This is the first in a series of posts designed to walk you through how to build a computer-based home recording studio. The series will also show you how to get the best possible audio for the lowest possible cost.
What do you think you'd have to do in order to record and produce professional sounding audio, whether that be music, voice-overs, etc? Do you think you need expensive microphones, interfaces and other gear? Most people do.
Maybe you think the only alternative is to go into a commercial recording studio where the average hourly rate is $50. Well, you're not alone. Most people do.
The truth is that with some basic knowledge (and not even "hard" knowledge) you can get professional sounding audio with gear costing less than $100, assuming you already have a computer - a normal, every-day computer.
Regardless of your set-up - If you know what you're doing, you can get decent audio from the cheapest gear. But LACK of knowledge causes lots of folks to make crappy recordings even with expensive gear. I'll give you 4 tips for doing this (the getting decent audio part). First though, here's a disclaimer: Let me say that better quality microphones and interfaces, which do cost more, can and do create audio that is superior than what you can get from the cheapest gear - but ONLY if you know a bit about what you’re doing!
If you know what you're doing, you can get decent audio from the cheapest gear. But LACK of knowledge causes lots of folks to make crappy recordings even with expensive gear.
On the other hand, if you DO know what you’re doing...... it is possible to produce better audio with a plastic PC mic than someone with no experience using a set-up costing...wait for it...100 times more!
How can I be so specific? Because during the first Home Brew Audio podcast, we compared the sound quality of some spoken-word stuff made with gear costing $5.00 against a setup costing $500. The result was obvious to even the most casual listener. The $5.00 studio was better! If you’d like to hear that for yourself, check out our post where there are two audio samples of what I’m talking about: www.homebrewaudio.com/5-dollar-vs-500-dollar-mic
If your primary purpose for recording audio is to create voice-overs, podcasts, or video narrations, the news is even better, because you'll need a lot less gear compared to a music recording studio. So the path to truly excellent audio quality is much shorter and less expensive.
- A microphone captures the sound
- The sound is converted to ones and zeros (digital audio) by a sound card or audio interface.
- A recording program reads the digital audio, allowing you to edit, save, etc.
The most important stuff often happens before the sound even reaches the microphone - such as preventing noise, for which we have a few important tips coming up. But first I'd like to introduce the basic home studio configurations.
We see computer recording studios as having one of two set-up configurations:
Configuration 2: A microphone plugged into an interface box or other 3rd-party device designed to accept a standard 3-pin microphone cable.
So the most basic of basic studios will be a computer microphone plugged into a computer sound card (configuration #1), along with recording software on the computer. You can do that for $5.00 if you use a common plastic pc mic. But it would be really hard to get pro quality audio from that.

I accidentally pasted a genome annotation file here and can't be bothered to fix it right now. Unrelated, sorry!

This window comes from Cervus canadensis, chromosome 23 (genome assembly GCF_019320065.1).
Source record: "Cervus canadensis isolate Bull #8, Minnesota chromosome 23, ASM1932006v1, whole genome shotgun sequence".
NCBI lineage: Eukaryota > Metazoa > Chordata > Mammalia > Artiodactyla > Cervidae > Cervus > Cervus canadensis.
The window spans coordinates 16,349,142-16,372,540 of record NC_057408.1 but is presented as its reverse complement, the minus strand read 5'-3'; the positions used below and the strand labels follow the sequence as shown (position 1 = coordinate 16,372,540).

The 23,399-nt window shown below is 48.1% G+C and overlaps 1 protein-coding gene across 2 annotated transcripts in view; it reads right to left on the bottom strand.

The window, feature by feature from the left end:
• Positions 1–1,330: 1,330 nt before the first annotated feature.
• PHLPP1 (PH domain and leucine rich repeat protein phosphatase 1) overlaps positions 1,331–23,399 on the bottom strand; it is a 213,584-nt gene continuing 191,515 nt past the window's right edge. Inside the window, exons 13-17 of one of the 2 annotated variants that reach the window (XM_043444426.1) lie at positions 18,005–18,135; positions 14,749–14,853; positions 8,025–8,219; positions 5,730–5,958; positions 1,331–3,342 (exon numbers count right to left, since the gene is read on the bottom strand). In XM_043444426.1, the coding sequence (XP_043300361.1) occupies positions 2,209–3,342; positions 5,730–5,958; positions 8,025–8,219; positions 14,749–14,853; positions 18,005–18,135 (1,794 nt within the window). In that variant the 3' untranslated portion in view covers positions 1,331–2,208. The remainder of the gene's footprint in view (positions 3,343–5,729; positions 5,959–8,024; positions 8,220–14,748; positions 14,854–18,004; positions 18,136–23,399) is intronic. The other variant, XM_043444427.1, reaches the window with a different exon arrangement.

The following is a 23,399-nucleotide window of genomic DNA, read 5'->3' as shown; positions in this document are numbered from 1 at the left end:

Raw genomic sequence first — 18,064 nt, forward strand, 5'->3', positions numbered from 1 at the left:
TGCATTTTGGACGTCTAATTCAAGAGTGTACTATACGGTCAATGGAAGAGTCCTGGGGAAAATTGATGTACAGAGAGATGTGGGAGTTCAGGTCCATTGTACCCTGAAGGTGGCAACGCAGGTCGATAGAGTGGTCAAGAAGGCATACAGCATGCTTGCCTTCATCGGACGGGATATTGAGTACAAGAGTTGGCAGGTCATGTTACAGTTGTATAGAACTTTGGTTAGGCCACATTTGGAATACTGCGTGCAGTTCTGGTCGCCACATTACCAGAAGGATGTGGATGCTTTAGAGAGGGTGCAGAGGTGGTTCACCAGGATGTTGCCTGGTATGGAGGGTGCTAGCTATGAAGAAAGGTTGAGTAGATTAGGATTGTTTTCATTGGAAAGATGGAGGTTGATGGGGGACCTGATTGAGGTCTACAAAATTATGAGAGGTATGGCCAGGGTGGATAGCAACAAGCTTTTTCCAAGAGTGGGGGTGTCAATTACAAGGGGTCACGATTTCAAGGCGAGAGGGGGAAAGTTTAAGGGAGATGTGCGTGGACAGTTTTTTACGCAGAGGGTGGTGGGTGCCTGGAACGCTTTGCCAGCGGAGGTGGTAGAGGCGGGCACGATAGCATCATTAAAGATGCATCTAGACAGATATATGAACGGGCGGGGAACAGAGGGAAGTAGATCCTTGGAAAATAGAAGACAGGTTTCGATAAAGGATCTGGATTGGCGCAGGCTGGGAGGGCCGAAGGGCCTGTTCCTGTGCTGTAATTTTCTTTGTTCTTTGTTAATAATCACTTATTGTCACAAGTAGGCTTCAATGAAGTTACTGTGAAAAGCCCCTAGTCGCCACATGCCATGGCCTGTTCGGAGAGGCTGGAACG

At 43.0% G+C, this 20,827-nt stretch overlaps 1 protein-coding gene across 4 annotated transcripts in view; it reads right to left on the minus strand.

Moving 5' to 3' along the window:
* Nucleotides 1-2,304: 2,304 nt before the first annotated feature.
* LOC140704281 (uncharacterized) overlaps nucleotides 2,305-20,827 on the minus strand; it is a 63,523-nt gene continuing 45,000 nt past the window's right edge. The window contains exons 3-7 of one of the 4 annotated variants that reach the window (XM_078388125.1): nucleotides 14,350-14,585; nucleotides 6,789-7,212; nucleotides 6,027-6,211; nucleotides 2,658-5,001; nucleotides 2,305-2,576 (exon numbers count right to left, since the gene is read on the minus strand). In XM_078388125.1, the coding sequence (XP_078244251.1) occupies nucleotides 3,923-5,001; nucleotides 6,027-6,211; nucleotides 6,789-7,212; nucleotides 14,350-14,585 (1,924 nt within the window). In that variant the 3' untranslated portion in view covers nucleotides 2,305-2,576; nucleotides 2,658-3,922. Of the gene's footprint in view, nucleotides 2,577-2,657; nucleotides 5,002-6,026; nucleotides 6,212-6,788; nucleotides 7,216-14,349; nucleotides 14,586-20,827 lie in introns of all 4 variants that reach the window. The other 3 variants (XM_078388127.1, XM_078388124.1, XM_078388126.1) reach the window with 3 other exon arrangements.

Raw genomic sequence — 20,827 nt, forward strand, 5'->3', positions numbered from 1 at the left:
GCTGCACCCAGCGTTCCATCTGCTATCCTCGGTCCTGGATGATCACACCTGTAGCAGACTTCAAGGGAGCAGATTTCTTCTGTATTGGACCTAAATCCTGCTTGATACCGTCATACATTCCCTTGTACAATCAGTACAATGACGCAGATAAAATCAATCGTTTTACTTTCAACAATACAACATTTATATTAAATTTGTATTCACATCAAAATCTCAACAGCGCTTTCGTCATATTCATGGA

OK then, how do you improve audio quality regardless of what configuration you use? The answer is all about the noise. Noise -Noise- Noise!
First, we do as much as possible to prevent noise - preventing it before the sound gets to the mic, then preventing as much of the internal noise as possible, like electronic stuff (buzz and the like) from the computer, cables, interface, etc. Then we reduce and/or eliminate as much of the noise that inevitably does gets recorded as possible using audio software.
The goal of recording, say, a voice is to capture what that voice sounds like as accurately as possible. The more noise there is in the recording, the less of the pure voice you will hear during playback. So the biggest enemy of good audio is noise; and I don't just mean hiss and lawn mowers and barking dogs and electrical hum and static, etc. "Noise" is anything that is not the thing you are trying to record (that is called the "signal"), and it can also include echos of the signal. This is usually referred to as "room sound," which turns out to be the most common and oft-offending noise there is.
Prevent The Noise
In a perfect world, you would have a great recording space where the room sound actually complements the signal. These types of spaces are rare, especially for those of us recording at home where we mostly use converted bedrooms and the like. The second best option is to have a vocal isolation booth, treated with materials designed to absorb echos to dampen room noise, allowing you to record only the signal.
If you can't obtain (buy or build) a properly treated booth, the next best thing is probably to use products that help block or otherwise interfere with room sound noise. There are several products, like the sE Electronics Reflexion Filter, that are made of acoustic-affecting materials that you can mount on microphone stands.
In the next installment of this series, we will take a look at some examples of booths and baffles mentioned above.
See you then!
By the way, I created a video of this series. This 2-part video encompasses all 5 parts of this series of articles. Part 1 is below: